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Vidal v. Nevada Board of Parole Commissioners

United States District Court, D. Nevada

September 6, 2019

FRANCISCO VIDAL, Plaintiff,
v.
NEVADA BOARD OF PAROLE COMMISSIONERS, et al., Defendants.

          ORDER APPLICATION TO PROCEED IN FORMA PAUPERIS (EFC NO. 3) AND COMPLAINT (ECF NO. 1-1)

          CAM FERENBACH, UNITED STATES MAGISTRATE JUDGE.

         Before the Court are pro se Plaintiff Francisco Vidal's application to proceed in forma pauperis (ECF No. 3) and complaint (ECF No. 1-1). Vidal's in forma pauperis application is granted and his complaint is dismissed without prejudice, with leave to amend.

         Discussion

         Vidal's filings present two questions: (1) whether Vidal may proceed in forma pauperis under 28 U.S.C. § 1915(e) and (2) whether Vidal's complaint states a plausible claim for relief.

         I. Whether Vidal May Proceed In Forma Pauperis

         Vidal 's application to proceed in forma pauperis is granted. Under 28 U.S.C. § 1915(a)(1), a plaintiff may bring a civil action “without prepayment of fees or security thereof” if the plaintiff submits a financial affidavit that demonstrates the plaintiff “is unable to pay such fees or give security therefor.” According to Vidal's affidavit, he does not have any income and he does not have any funds available, as reflected on his inmate balance history report. (ECF No. 3 at 4-5). Plaintiff's application to proceed in forma pauperis is granted.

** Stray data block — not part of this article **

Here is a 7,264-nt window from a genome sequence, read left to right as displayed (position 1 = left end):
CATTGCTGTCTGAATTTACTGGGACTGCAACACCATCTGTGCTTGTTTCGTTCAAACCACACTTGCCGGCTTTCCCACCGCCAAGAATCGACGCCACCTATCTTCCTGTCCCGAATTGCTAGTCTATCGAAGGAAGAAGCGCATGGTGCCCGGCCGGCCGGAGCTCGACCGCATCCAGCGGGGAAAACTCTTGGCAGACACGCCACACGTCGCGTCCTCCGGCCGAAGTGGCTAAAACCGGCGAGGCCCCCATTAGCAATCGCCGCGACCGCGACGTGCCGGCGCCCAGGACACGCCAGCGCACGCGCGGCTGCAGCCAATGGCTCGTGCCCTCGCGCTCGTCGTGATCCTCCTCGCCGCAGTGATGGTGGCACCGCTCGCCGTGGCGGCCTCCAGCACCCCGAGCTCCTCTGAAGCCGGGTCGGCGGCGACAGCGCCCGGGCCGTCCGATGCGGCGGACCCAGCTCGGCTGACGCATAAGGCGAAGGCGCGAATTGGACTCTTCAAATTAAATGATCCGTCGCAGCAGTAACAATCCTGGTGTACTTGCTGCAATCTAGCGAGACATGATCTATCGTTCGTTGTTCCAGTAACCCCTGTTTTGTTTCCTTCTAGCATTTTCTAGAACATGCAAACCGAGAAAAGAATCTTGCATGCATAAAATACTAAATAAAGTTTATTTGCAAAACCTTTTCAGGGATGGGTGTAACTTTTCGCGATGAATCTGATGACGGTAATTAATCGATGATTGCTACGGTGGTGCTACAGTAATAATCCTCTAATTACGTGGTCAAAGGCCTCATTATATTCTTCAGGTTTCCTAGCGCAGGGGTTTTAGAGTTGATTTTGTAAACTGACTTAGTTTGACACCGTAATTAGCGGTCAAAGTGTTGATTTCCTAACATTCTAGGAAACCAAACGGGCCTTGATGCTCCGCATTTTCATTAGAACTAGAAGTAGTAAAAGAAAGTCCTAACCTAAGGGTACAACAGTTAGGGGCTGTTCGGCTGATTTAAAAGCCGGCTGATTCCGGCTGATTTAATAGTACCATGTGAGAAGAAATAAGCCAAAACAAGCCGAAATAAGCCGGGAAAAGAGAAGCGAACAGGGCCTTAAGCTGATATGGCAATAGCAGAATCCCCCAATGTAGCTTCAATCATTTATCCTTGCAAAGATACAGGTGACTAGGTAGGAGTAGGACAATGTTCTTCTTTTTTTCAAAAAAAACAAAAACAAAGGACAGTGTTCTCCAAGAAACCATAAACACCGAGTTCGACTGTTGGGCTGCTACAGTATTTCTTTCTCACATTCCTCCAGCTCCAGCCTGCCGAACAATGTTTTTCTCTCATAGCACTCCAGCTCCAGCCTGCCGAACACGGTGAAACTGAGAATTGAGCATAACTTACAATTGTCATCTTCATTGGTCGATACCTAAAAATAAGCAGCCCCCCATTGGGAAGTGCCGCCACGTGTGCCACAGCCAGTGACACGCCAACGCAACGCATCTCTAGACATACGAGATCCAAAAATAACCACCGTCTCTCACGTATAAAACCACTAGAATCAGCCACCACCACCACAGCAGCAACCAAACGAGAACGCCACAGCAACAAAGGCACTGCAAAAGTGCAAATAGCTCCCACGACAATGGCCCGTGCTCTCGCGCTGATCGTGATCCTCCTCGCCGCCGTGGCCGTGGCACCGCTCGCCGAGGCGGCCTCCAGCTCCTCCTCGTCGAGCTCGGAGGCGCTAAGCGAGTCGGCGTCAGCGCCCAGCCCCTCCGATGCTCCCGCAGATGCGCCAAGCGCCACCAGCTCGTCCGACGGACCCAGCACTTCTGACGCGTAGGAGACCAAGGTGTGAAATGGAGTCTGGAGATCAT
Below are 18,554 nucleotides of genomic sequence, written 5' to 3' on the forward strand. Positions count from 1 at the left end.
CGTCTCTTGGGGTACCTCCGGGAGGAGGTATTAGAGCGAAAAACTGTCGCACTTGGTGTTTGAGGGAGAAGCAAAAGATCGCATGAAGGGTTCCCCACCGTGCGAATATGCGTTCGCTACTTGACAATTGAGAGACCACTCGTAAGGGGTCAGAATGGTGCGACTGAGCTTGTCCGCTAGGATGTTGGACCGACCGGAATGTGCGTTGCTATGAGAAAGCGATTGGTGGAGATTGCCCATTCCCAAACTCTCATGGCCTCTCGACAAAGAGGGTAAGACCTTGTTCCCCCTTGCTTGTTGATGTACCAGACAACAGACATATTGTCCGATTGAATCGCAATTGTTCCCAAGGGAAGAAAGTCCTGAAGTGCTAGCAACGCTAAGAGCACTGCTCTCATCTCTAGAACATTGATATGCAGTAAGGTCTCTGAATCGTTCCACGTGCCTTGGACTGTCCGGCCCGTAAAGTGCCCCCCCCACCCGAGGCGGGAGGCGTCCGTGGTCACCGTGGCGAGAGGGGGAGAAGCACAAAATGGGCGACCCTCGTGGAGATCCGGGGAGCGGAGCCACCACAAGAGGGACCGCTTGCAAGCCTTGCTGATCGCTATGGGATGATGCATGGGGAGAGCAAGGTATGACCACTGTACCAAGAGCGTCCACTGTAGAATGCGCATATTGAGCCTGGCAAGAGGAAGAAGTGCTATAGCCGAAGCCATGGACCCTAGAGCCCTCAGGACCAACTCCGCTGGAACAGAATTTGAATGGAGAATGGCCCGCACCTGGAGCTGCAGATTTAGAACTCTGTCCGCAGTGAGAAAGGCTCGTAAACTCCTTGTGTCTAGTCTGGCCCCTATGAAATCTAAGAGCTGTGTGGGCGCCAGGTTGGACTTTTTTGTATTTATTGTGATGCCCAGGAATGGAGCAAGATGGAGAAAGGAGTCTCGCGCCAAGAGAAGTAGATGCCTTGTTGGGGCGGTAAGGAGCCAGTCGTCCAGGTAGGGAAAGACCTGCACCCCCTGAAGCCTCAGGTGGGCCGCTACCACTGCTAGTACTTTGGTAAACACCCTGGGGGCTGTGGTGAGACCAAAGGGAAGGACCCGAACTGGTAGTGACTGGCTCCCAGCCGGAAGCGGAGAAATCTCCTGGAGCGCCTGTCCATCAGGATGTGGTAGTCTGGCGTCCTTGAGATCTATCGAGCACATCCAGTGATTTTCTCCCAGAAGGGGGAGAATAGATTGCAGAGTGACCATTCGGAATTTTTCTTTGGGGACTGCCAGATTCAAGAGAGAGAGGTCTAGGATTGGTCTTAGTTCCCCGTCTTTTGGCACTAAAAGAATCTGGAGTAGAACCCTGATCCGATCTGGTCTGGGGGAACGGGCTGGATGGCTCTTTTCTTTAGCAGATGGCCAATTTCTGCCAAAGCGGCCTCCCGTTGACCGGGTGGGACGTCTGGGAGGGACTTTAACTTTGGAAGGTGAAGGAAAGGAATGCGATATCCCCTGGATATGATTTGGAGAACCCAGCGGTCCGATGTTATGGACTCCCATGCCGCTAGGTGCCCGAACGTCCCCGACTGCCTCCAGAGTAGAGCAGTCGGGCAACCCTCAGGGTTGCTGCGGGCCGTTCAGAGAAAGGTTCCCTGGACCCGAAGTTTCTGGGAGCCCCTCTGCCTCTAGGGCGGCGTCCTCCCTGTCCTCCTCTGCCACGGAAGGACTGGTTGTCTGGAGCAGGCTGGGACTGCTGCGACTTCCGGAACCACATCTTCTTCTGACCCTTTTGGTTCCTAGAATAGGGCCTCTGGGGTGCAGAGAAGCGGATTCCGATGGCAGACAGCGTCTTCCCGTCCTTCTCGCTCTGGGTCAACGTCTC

II. Whether Vidal's Complaint States a Plausible Claim

         Because the Court grants Vidal's application to proceed in forma pauperis, it must review Vidal's complaint to determine whether the complaint is frivolous, malicious, or fails to state a plausible claim. 28 U.S.C. § 1915(e)(2)(B). Federal Rule of Civil Procedure 8(a)(2) provides that a complaint must contain “a short and plain statement of the claim showing that the [plaintiff] is entitled to relief.” The Supreme Court's decision in Ashcroft v. Iqbal states that to satisfy Rule 8's requirements, a complaint's allegations must cross “the line from conceivable to plausible.” 556 U.S. 662, 680 (2009) (quoting Bell Atlantic Corp. v. Twombly, 550 U.S. 544, 547, (2007)). Rule 12(b)(6) of the Federal Rules of Civil Procedure provides for dismissal of a complaint for failure to state a claim upon which relief can be granted. A complaint should be dismissed under Rule 12(b)(6) "if it appears beyond a doubt that the plaintiff can prove no set of facts in support of his claims that would entitle him to relief." Buckey v. Los Angeles, 968 F.2d 791, 794 (9th Cir. 1992).

         “[A] pro se complaint, however inartfully pleaded, must be held to less stringent standards than formal pleadings drafted by lawyers.” Erickson v. Pardus, 551 U.S. 89, 94 (2007) (quoting Estelle v. Gamble, 429 U.S. 97, 106 (1976)). If the Court dismisses a complaint under § 1915(e), the plaintiff should be given leave to amend the complaint with directions as to curing its deficiencies, unless it is clear from the face of the complaint that the deficiencies could not be cured by amendment. Cato v. United States, 70 F.3d 1103, 1106 (9th Cir. 1995).